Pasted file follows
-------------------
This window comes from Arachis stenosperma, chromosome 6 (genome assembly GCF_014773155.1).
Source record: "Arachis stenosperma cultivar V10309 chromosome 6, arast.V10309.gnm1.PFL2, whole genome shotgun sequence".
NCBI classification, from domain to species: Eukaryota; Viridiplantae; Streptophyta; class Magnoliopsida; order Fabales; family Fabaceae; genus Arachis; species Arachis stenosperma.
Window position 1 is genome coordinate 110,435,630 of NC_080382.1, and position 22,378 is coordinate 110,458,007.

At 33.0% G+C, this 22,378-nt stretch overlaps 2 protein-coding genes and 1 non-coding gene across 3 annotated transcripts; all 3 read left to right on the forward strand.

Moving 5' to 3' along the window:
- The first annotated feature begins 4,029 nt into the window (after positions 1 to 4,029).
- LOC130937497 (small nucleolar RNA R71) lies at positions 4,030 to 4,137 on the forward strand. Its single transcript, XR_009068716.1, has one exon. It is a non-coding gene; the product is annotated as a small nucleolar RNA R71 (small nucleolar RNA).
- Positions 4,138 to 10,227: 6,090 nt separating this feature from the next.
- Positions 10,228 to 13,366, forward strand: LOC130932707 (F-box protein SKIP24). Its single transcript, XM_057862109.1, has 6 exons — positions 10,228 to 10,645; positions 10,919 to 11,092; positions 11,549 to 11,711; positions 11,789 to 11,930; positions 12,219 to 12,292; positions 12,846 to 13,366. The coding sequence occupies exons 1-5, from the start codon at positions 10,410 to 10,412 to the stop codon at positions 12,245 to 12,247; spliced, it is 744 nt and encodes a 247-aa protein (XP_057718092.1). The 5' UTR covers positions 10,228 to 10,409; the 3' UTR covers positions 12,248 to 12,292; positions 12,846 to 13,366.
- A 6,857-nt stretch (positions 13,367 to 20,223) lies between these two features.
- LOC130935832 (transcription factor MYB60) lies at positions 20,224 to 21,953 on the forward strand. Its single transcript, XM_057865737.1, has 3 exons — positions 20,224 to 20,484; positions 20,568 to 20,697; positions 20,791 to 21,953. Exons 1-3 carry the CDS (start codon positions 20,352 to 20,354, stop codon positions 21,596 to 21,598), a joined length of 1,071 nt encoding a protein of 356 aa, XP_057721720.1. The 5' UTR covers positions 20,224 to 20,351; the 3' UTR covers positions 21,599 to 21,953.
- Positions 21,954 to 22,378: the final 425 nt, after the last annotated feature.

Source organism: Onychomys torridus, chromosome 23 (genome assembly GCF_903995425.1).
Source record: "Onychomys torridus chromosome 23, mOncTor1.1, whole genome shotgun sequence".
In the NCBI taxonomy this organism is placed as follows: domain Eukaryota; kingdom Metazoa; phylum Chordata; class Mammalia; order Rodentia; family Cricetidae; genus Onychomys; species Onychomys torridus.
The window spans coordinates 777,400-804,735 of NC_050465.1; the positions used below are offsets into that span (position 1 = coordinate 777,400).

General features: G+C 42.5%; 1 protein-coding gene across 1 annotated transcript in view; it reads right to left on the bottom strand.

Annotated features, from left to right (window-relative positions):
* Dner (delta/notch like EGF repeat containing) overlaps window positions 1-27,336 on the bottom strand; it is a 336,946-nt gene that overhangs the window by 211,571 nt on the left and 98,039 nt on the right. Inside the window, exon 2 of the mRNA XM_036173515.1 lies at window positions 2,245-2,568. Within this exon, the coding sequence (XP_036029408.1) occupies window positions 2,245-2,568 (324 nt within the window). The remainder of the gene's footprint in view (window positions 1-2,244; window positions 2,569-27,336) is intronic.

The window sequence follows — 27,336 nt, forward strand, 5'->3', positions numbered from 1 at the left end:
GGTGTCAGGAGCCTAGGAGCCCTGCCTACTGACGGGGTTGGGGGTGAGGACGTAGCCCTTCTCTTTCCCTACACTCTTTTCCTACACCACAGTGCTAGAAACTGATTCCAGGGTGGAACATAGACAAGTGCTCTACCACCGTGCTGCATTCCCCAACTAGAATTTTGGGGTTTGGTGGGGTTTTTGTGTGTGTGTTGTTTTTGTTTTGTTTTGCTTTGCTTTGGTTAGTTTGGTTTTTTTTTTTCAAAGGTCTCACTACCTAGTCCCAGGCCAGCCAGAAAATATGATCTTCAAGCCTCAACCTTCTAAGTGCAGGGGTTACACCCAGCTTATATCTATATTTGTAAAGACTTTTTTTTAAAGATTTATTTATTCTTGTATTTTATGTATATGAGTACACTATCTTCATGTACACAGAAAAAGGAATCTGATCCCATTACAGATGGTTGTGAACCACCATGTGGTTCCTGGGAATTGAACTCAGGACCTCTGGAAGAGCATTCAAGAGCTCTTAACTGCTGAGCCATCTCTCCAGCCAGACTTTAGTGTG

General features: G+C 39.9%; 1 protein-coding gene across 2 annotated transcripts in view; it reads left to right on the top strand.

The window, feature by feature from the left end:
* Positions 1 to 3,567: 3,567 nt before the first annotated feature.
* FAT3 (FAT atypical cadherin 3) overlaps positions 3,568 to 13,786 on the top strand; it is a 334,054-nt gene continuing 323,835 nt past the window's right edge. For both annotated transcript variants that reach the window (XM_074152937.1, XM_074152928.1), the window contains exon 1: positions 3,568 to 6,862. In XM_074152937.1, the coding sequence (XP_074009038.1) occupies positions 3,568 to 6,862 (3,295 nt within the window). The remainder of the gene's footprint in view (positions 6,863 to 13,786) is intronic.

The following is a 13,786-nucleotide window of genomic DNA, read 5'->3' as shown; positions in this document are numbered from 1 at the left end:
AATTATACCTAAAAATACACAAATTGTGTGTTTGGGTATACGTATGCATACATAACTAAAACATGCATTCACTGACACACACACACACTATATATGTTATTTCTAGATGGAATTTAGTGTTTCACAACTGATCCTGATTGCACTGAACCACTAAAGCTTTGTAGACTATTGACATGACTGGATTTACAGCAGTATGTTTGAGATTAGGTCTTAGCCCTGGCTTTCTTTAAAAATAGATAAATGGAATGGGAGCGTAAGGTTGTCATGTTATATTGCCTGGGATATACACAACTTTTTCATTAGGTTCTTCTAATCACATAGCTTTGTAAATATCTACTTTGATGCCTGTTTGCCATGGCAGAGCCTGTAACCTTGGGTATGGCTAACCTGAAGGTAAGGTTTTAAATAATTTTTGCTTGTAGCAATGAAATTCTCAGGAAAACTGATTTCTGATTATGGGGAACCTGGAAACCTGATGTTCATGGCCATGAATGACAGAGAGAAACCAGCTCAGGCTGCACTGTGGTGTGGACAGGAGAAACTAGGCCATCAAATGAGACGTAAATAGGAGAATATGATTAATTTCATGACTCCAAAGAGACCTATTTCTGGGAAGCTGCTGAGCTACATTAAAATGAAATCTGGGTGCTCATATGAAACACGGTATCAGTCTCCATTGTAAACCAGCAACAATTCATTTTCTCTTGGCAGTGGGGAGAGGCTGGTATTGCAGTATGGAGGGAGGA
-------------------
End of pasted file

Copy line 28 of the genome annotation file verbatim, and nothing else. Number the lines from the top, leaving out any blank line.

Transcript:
AATTATACCTAAAAATACACAAATTGTGTGTTTGGGTATACGTATGCATACATAACTAAAACATGCATTCACTGACACACACACACACTATATATGTTATTTCTAGATGGAATTTAGTGTTTCACAACTGATCCTGATTGCACTGAACCACTAAAGCTTTGTAGACTATTGACATGACTGGATTTACAGCAGTATGTTTGAGATTAGGTCTTAGCCCTGGCTTTCTTTAAAAATAGATAAATGGAATGGGAGCGTAAGGTTGTCATGTTATATTGCCTGGGATATACACAACTTTTTCATTAGGTTCTTCTAATCACATAGCTTTGTAAATATCTACTTTGATGCCTGTTTGCCATGGCAGAGCCTGTAACCTTGGGTATGGCTAACCTGAAGGTAAGGTTTTAAATAATTTTTGCTTGTAGCAATGAAATTCTCAGGAAAACTGATTTCTGATTATGGGGAACCTGGAAACCTGATGTTCATGGCCATGAATGACAGAGAGAAACCAGCTCAGGCTGCACTGTGGTGTGGACAGGAGAAACTAGGCCATCAAATGAGACGTAAATAGGAGAATATGATTAATTTCATGACTCCAAAGAGACCTATTTCTGGGAAGCTGCTGAGCTACATTAAAATGAAATCTGGGTGCTCATATGAAACACGGTATCAGTCTCCATTGTAAACCAGCAACAATTCATTTTCTCTTGGCAGTGGGGAGAGGCTGGTATTGCAGTATGGAGGGAGGA